I love biplanes -- always have. The full-size Beast always spoke to me, especially given that one of the best RC pilots in the world, Quique Somenzini, contributed to the design and then produced an 89" version. The big Beast is more than I can store and transport, but when The Beast 60e came out I jumped on it. At a wingspan of only 58", it is far easier to manage.

What a blast to fly! I'm giggling the whole time flying it, and my kids want to learn on their trainer so they can have a chance to fly it. It's a win-win!

Here is my third flight of my Beast. I was by myself for the first couple, so no video there. I'm still getting my flying fingers back and trimming the plane, so I'm much higher than I would normally be.

Some of my fondest memories growing up are building and flying radio control airplanes with my father. Building them was as much fun as flying them. Unfortunately, once I started living and working in the city, I was no longer able to pursue the hobby. That doesn't mean I lost my passion for aviation. I've been fascinated by aviation forever. As a kid, I would ride my bike to the library every week to eventually checkout every book they had on aviation and the space program. That fueled my love of technology as I got older.

Here is an early project. This is an early model called the Deception. It was referred to a "pattern ship" because it was designed to trace patterns in the sky. It had a 60+" wingspan, retractable gear, and a 0.60cu in motor turning an 11" prop 16,000rpm. The bird would easily clock 100mph and climb straight up out of sight.

Disappointed in Apple

I've been using Apple products since the early 90's. It started with a Mac Iici, and it moved on from there with one stretch where I left. Unfortunately, right now I'm starting to see similar issues  to the last time I left. Back when I left last time, quality was becoming a problem. Lately I'm seeing the same thing. The issues are relatively minor in the grand scheme of things, but they are a pain. More than the pain factor is the fact that the same two things have been broken for months. Internet searches reveal that I am not the only one.

Now, I'm not exactly inexperienced in the world of technology, and I have not been able to solve the issues. I can't imagine what a typical consumer is doing when confronted with basic functions not working.

Problem 1: AirPrint stopped working. I've been using AirPrint from iPads and iPhones basically since it came out. That all changed once iOS 7 came out. Now, it works only once in a while. All devices report that they can no longer see my AirPrint printer (Epson XP-610). I've tried everything from forgetting the network, resetting the network, unplugging, rebooting, etc. Once in a while it will work, but the majority of the time it doesn't. Months! I don't print much on iOS, but my family does, and it drives them nuts. What makes this especially annoying is that the fallback position runs square into problem 2.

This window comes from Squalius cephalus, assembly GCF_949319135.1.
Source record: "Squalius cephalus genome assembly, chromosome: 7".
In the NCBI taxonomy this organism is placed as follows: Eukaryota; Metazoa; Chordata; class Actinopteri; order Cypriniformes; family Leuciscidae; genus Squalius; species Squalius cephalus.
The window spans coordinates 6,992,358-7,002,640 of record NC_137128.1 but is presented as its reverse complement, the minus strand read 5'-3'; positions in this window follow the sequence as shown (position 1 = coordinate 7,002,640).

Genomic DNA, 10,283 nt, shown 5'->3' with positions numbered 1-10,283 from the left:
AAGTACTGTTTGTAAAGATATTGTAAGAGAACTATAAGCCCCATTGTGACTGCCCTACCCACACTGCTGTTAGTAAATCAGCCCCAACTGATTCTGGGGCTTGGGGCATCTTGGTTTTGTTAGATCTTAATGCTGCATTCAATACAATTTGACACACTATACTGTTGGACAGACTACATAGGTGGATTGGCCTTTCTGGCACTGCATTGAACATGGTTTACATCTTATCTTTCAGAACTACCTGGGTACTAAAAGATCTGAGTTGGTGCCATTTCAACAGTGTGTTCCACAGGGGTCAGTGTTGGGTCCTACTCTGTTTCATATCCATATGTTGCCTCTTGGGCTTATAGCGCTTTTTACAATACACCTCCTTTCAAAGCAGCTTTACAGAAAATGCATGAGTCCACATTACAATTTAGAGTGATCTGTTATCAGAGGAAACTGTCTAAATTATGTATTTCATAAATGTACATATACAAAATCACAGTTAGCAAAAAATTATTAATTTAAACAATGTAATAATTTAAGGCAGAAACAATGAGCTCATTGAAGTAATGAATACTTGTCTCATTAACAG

Problem 2: iCloud can't open files. In theory, iCloud has this great feature. You open and work on a document on your iPad, and then you move to the Mac to complete it. Unfortunately, I rarely am able to get it to work. This is really fun when my daughter spends an hour on an HW assignment, but she can't print it due to problem 1 (above). Like the smart girl she is, she tries to switch to the family Mac, but she is stopped in her tracks when iCloud informs he that it can't open the file. Like problem 1, I can get this to work sometimes by jumping through a lot of hoops (logging out of iCloud, various reboots, clearing of cache, etc.). However, after a little bit of time, it usually goes back to not working.

Bottom line is this is really annoying. Theses are pretty basic features that need to work every time.

Get on it Apple!

Too cool - Andromeda if it were brighter

Saw this around the web. Supposedly, this is what the Andromeda galaxy would look like if it were brighter. I can see Andromeda just about every night when I go out with the dog. Seeing it like this. however, would be another experience.

Andromeda If It Were Brighter

At first, I thought this was fake, but various sources are confirming it is in the neighborhood.

It is unclear where the image came from, but we do know it is a composite from a shot by Stephen Rhan. Even without Andromeda, it's a nice image.

Stop Sending Passwords in Emails!

As you may have noticed from my About Me, I build software, and much of that software requires serious security. Whether it be health data or educational, data security is king. What I can't understand is why companies that claim a good privacy policy send me my password in an email. Whether it's temporary or not, it's still bad. Even worse is when a company sends me my password long after I signed up. Right away, I know they don't use a one-way hash to store their passwords. There's no way you should be able to decrypt my password.

Security 101: No one other than me should know my password. Ever! If you must send a password, make it temporary and force me to change it. Always store it as a one-way hash seeded with a really long, random string.

It's simple. If you send me my password in an email, I will not do business with you.

Have a nice day.

My New Favorite Podcast

I am unfortunately in that group of souls that have a long commute. I can't control where my great job is, but that doesn't mean I like spending so much time in the car. To pass the time, I look for interesting podcasts, and I've stumbled on one that has me fascinated. Dan Carlin's Hardcore History is pretty amazing.

Unlike most podcasts, HH is incredibly detailed. The latest, Blueprint for Armageddon I, is over three hours on the events leading up to WWI. I've spent some time reading about WWI, but I learned a ton of new information from this podcast.

I'm now getting through "Death Throes of the Republic, Parts I-VI". I've only made it through part I so far, but it's fascinating listening to all the details that lead to the fall of the Roman Empire.

So, if you're into history, and you have some time on your hands, I recommend checking out Hardcore History.


My New Site

I moved my blog from a self-hosted Wordpress site to Squarespace. This gives me more flexibility, and it allows me to start posting photos and such. Hopefully, this will give me more incentive to post more.